Episode 30: Jane Crow and the Law: Sex Discrimination and Title VII by Pauli Murray and Mary Eastwood

“[They] deny a particular group equality of opportunity and then assert that because that group has not achieved as much as the groups enjoying complete freedom of opportunity it is obviously inferior and can never do as well.”

– Murray and Eastwood, “Jane Crow and the Law”

The Book

“Jane Crow and the Law: Sex Discrimination and Title VII” was written by Pauli Murray and Mary Eastwood in 1965. It was published by the George Washington University Law Review in response to the Civil Rights Act, which had been passed the year before in 1964, and it questions the extent to which the Constitution protects against gender discrimination, and the “interpretation of the sex discrimination provisions of the equal employment opportunity title of the Civil Rights Act of 1964.” Ruth Bader Ginsburg later read the article at the American Civil Liberties Union to convince the Supreme Court that the Equal Protection Clause does indeed apply to women.

“The genius of the American constitution is its capacity, through judicial interpretation, for growth and adaptation to changing conditions and human values.”

– “Jane Crow”

The Authors

Pauli Murray was born on November 20, 1910 in Baltimore, Maryland. Both sides of her family were of mixed racial origins, and her family identified as Black. After Murray’s mother died and her father began to have emotional problems, Murray was sent to Durham, North Carolina to her aunts. At age 13, her father died as well, and at age 16 Murray moved to New York. In 1933, Murray graduated Hunter College with an English degree, but was rejected from the University of North Carolina in 1938 due to her being Black. Instead, Murray began a long career in civil rights activism and graduated first in her class from Howard University Law School. Throughout her life and career as a lawyer, Murray questioned the sexism within the civil rights movement, developing a feminist critique she called “Jane Crow”. In 1977, she became the first Black woman to be ordained as an Episcopal priest, and in July 1985 passed away from pancreatic cancer. Murray had relationships with both men and women, and questioned her gender and sexuality often. Many scholars today agree that Murray was likely transgender, but as Murray used she/her pronouns during her life, we will do so as well.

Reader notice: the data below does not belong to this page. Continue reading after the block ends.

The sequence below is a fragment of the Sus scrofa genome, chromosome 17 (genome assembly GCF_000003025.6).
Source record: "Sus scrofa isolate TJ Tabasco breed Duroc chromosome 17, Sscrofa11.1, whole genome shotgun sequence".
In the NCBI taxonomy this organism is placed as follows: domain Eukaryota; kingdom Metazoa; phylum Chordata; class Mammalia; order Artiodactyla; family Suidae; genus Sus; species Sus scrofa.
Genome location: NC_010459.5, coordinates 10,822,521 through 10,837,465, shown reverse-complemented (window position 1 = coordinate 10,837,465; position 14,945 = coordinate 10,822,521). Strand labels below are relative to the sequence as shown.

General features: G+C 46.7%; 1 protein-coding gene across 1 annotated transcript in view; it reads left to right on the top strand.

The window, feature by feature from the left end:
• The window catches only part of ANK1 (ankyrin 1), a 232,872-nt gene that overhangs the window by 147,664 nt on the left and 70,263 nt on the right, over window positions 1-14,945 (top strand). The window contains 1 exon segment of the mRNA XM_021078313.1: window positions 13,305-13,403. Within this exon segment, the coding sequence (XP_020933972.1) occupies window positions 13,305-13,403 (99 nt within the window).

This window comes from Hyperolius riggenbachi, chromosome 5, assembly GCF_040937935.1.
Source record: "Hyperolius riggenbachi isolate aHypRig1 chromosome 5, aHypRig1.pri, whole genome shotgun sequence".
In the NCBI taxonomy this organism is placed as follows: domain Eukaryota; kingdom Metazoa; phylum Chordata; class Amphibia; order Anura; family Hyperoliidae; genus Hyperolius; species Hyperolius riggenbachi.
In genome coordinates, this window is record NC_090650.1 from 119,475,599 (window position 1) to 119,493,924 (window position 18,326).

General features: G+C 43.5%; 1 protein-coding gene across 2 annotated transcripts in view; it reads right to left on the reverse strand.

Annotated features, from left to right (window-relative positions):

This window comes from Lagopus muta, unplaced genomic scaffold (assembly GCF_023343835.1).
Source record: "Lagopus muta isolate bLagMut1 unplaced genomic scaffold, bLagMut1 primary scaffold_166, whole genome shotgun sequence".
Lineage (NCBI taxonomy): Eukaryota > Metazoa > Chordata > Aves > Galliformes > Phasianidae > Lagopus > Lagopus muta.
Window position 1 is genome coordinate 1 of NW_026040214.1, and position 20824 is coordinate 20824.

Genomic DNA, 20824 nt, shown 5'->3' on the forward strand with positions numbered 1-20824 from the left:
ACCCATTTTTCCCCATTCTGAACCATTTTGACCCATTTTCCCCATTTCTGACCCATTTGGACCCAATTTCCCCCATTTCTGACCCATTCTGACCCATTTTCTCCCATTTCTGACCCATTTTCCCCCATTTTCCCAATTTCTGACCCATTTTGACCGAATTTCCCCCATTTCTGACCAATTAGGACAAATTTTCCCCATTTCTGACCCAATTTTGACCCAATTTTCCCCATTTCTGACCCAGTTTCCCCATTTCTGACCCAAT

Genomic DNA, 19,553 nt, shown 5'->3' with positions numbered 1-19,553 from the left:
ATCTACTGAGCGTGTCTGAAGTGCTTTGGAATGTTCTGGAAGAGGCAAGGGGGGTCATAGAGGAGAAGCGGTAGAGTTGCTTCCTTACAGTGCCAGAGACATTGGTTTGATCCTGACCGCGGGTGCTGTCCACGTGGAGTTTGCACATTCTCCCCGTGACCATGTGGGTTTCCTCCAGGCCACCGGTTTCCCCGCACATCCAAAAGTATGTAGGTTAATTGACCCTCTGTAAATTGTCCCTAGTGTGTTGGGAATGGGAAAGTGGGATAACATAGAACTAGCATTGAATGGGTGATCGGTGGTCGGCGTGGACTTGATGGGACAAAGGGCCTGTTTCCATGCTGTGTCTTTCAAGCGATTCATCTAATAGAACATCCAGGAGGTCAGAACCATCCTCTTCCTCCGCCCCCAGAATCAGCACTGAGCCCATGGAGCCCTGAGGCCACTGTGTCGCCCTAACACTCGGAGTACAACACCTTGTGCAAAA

Mary O. Eastwood was born on June 1, 1930. She was a white woman, a lawyer, and a lifelong civil rights advocate. In 1955, Eastwood graduated from the University of Wisconsin Law School and then moved to Washington, D.C. She joined the Justice Department’s Office of Legal Counsel, serving as an attorney advisor and later as an equal opportunity advisor. In 1965, Eastwood and Pauli Murray published the landmark article, “Jane Crow and the Law: Sex Discrimination and Title VII”, in the George Washington Law Review. In 1966, Eastwood was one of the 28 women who founded the National Organization for Women. These women were inspired to start “NOW” because although Title VII of the Civil Rights Act of 1964 had been passed, it was not being enforced. Eastwood was part of NOW’s first Legal Committee, and she helped to organize a picket of the Equal Employment Opportunity Commission in protest of their sex-segregated Help Wanted ads. She continued to work for civil rights and women’s rights throughout her life, and passed away on October 10, 2015.